The medical journal, The Lancet, concluded in 2015 that the response to climate change could be “the greatest global health opportunity of the 21st century.” Despite this, Lancet Countdown, an expert group which monitors the links between climate change and health, reported in 2019 that although people are very interested in human health, it is rarely linked to climate change. The health profession must communicate the health risks of climate change and implement changes which will improve human health and wellbeing.
The climate crisis is a health crisis. A simple activity like going for a walk or enjoying the sunshine can expose people to harmful levels of pollution. Air pollution and high pollution days are linked to heart disease, stroke, asthma and lung cancer, contributing to around 500,000 premature deaths annually across Europe. Air pollution from roads in London alone costs £10.32 billion every year in terms of illness and pollution-related deaths. Just think what could be done with that money if air pollution was drastically reduced.
Rising temperatures and extreme weather events, such as flooding, increase the chance of infectious diseases spreading. Hot weather itself causes deaths. Diseases carried by ticks, such as Lyme disease, are expected to become more common in the UK with a rise in temperature, as well as other diseases, such as those carried by mosquitoes.
These factors all place pressure on the health profession. In 2020, the NHS launched their ‘Greener NHS’ campaign to tackle the health emergency. The NHS long term strategy sets out their commitment to making improvements to procedures, pharmaceuticals, carbon footprint, energy use and waste. As patients, we have a role to play too.
Climate change (or global warming) is the process of the earth heating up. When you receive an anaesthetic, many of the gases used to anaesthetise you are contributing to greenhouse gas emissions, and drugs such as antibiotics are being found in waterways. As patients receiving elective or emergency surgery, journeys for pre- and postoperative appointments and hospital admissions leave a carbon footprint, a footprint which is increased by the health professionals looking after you.
Greenhouse gases are gases in the atmosphere which trap heat and cause the planet to heat up. The NHS creates 5.4% of all UK green house gas emissions. Nitrous oxide, carbon dioxide and fluorinated gases (such as Desflurane) are amongst the worst contributors of greenhouse gases.
Nitrous oxide (laughing gas) is one of the oldest analgesics (pain relief). Synthesised in 1772, it was first used as an analgesic for dentistry in 1844. It is still in common use for childbirth pain relief in the form of Entonox, and as a gas for general anaesthesia. Once released into the atmosphere, it stays there for over 100 years before it breaks down, acting as a potent greenhouse gas and depleting the ozone layer.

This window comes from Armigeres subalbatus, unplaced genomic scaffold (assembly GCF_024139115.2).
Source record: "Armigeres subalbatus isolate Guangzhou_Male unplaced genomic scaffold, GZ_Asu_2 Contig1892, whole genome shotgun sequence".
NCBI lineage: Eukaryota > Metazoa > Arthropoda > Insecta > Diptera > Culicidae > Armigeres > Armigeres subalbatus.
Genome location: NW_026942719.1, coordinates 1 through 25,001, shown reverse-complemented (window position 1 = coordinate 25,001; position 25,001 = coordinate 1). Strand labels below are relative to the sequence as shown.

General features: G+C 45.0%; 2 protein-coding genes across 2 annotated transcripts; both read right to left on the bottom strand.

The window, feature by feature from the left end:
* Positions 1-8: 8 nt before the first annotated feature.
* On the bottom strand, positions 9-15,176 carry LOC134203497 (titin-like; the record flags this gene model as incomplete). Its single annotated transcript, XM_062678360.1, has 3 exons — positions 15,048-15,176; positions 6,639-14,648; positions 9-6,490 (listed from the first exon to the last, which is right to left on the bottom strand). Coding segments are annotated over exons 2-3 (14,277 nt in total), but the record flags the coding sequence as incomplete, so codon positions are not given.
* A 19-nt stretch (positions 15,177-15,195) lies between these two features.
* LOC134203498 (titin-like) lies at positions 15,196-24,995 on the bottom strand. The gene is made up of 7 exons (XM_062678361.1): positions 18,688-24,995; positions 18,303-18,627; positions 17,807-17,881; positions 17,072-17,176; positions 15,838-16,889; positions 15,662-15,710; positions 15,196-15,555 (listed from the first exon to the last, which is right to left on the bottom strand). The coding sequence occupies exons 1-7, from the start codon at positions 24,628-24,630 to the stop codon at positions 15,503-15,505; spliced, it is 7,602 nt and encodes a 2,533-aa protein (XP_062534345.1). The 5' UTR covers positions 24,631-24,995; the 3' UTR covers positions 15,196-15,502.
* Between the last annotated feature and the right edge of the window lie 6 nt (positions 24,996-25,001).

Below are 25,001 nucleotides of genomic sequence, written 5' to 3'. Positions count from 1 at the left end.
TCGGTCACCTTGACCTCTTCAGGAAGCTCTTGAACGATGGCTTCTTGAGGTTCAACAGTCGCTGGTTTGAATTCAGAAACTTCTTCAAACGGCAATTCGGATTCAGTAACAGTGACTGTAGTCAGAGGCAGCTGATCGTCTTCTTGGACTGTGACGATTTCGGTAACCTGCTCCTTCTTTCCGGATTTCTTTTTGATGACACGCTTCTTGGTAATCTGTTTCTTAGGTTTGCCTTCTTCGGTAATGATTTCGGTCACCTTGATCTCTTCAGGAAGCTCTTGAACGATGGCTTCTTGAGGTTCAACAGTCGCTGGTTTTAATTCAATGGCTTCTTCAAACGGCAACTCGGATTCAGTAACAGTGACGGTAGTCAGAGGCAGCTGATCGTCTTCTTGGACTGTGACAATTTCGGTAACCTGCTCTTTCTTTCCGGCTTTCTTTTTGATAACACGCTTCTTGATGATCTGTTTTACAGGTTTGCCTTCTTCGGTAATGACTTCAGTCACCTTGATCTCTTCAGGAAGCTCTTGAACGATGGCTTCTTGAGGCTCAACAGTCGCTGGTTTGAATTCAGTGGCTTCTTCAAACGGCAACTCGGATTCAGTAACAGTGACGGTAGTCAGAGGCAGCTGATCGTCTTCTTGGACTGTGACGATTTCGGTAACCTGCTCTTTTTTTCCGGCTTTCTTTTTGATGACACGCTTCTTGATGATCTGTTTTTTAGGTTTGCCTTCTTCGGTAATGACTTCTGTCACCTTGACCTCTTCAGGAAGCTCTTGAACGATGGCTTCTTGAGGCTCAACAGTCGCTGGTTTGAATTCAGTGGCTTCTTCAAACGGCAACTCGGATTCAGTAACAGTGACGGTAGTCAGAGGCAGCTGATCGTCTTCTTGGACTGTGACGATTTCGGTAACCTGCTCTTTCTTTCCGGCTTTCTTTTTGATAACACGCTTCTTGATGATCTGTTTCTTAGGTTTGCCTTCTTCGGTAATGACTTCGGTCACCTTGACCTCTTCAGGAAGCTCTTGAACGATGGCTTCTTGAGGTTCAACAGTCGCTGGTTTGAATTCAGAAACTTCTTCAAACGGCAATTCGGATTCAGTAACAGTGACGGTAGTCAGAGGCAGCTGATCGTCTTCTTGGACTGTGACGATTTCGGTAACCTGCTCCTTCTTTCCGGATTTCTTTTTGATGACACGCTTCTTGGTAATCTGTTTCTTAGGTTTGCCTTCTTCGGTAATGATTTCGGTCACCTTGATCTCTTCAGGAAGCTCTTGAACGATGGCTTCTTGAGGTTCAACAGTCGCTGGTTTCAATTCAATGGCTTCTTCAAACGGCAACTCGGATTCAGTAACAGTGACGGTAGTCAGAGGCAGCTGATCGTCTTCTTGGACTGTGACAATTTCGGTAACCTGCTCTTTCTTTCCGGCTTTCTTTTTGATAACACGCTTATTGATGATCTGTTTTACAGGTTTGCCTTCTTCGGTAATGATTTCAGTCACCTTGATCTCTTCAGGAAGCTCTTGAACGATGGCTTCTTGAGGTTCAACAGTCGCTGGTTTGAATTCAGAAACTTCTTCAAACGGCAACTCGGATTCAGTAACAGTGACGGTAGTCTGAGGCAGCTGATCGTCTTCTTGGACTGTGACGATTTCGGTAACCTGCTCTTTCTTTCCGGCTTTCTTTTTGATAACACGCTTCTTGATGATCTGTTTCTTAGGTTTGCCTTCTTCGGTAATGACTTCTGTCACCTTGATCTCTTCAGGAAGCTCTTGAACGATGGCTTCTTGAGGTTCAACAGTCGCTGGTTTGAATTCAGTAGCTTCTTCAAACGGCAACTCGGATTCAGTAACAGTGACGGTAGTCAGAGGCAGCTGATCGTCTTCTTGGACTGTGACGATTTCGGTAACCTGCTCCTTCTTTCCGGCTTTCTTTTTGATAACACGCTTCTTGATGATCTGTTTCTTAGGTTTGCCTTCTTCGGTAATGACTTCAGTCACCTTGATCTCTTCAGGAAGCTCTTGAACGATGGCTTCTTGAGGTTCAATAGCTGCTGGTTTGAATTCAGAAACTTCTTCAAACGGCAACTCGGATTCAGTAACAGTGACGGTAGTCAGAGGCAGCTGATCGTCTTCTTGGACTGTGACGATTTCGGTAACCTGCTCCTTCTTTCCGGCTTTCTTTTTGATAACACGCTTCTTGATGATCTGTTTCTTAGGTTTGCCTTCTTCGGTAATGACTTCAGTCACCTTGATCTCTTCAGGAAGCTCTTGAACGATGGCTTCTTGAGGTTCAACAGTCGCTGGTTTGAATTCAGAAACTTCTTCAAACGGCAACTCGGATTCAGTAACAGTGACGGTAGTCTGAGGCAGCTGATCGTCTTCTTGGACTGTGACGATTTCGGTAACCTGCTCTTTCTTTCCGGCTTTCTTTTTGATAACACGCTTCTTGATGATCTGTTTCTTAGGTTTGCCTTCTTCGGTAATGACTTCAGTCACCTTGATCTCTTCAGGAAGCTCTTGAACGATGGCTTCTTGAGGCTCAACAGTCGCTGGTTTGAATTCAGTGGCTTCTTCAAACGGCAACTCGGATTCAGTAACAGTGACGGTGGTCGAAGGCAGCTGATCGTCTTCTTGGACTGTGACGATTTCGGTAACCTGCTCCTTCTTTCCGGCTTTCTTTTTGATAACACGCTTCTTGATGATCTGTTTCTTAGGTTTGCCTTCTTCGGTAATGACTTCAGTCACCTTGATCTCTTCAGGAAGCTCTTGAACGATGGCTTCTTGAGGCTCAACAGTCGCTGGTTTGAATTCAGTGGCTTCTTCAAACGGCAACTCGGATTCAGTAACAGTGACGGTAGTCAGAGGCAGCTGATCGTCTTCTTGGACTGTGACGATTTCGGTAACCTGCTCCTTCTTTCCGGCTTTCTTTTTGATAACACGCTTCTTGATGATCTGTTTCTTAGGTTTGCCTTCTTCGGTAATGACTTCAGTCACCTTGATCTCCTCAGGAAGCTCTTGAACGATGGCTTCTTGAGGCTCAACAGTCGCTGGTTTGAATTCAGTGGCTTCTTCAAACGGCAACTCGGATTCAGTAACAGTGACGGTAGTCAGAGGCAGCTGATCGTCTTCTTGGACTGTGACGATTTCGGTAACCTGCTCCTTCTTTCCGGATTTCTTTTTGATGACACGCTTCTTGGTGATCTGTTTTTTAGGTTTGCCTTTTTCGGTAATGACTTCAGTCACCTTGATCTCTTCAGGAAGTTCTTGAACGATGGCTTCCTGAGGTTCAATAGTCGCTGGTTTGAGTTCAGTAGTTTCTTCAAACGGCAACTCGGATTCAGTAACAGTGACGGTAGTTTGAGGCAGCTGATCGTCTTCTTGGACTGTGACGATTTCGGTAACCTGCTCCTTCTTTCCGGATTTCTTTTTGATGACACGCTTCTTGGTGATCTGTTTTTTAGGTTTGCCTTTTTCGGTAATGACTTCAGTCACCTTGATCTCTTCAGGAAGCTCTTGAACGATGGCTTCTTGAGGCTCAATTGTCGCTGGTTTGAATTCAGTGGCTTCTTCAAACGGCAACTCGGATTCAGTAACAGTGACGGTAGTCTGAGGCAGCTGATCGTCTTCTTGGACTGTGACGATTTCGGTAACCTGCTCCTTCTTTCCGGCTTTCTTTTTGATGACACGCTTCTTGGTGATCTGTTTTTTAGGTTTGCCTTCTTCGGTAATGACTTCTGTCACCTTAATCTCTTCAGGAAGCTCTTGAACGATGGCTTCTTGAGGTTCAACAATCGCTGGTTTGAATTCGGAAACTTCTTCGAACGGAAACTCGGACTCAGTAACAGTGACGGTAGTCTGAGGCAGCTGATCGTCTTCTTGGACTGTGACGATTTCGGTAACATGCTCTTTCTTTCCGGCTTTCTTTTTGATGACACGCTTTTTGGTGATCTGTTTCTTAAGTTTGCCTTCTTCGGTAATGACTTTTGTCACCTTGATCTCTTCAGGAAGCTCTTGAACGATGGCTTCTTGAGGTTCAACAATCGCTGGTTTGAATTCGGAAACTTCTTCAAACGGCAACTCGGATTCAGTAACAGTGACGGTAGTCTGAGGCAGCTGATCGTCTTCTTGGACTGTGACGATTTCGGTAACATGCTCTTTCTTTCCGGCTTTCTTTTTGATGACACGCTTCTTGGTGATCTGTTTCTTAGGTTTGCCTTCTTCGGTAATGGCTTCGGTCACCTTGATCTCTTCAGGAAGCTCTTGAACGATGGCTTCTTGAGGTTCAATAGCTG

Intravenous anaesthesia (total intravenous anaesthesia, or TIVA), where drugs are administered directly into a vein, is a popular method of inducing and maintaining anaesthesia, and is an alternative to using anaesthetic gases. Propofol is one of the most popular intravenous anaesthetic drugs as it often helps reduce postoperative nausea and vomiting. Using TIVA produces more plastic waste, and traces of propofol have been found in waterways; it is toxic to aquatic life in high enough concentrations. Despite this, TIVA has a significantly smaller carbon footprint than using any of the anaesthetic gases.
Carbon dioxide (CO2) is the biggest greenhouse gas in the UK, contributing 81% of total greenhouse gas emissions in 2019. Transport accounts for approximately 1/3 of the CO2 emitted. Healthcare-related journeys make up 13% of the NHS carbon footprint, from patient and staff car travel, to delivering supplies, accounting for 5% of all UK road travel. That is 9.5 billion miles driven annually.
Propofol (marketed as Diprivan) generally works quickly and patients are awake within a few minutes after the operation with little postoperative sickness or nausea.
The total life cycle of greenhouse gas emissions of propofol infusions are quite small, nearly four orders of magnitude lower than those of desflurane or nitrous oxide.
The introduction of intravenous drugs, such as the popular propofol (Diprivan) has been a positive move away from fluorinated inhalation agents, such as halothane, sevoflurane and desflurane, which are powerful greenhouse gases
Total intravenous anaesthesia (TIVA) and Target Controlled Anaesthesia (TCA) for general anaesthesia uses no inhalation agents (gases or vapours). The disadvantages are it creates more medical waste (plastic syringes, tubing, and packaging), and requires electricity for the pump delivery systems. It is easier to overdose and control the depth of anaesthesia with TIVA, but TCA has a computerised system which works out the dose to deliver based on the level of drugs in the blood or brain.